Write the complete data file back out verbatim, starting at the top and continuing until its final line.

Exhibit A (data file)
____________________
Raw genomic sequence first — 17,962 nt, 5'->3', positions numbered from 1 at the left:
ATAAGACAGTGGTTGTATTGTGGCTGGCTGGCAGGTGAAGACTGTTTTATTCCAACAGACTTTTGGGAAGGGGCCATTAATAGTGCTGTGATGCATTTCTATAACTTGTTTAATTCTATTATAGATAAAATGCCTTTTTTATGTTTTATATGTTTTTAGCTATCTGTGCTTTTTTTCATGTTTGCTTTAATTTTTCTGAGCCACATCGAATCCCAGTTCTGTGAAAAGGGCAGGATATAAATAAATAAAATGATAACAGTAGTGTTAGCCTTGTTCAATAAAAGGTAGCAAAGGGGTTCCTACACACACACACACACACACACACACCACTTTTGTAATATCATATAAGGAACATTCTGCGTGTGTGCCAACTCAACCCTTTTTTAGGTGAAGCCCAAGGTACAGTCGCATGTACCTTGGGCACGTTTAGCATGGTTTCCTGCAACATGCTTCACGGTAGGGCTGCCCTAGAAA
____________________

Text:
Raw genomic sequence first — 17,962 nt, 5'->3', positions numbered from 1 at the left:
ATAAGACAGTGGTTGTATTGTGGCTGGCTGGCAGGTGAAGACTGTTTTATTCCAACAGACTTTTGGGAAGGGGCCATTAATAGTGCTGTGATGCATTTCTATAACTTGTTTAATTCTATTATAGATAAAATGCCTTTTTTATGTTTTATATGTTTTTAGCTATCTGTGCTTTTTTTCATGTTTGCTTTAATTTTTCTGAGCCACATCGAATCCCAGTTCTGTGAAAAGGGCAGGATATAAATAAATAAAATGATAACAGTAGTGTTAGCCTTGTTCAATAAAAGGTAGCAAAGGGGTTCCTACACACACACACACACACACACACACCACTTTTGTAATATCATATAAGGAACATTCTGCGTGTGTGCCAACTCAACCCTTTTTTAGGTGAAGCCCAAGGTACAGTCGCATGTACCTTGGGCACGTTTAGCATGGTTTCCTGCAACATGCTTCACGGTAGGGCTGCCCTAGAAA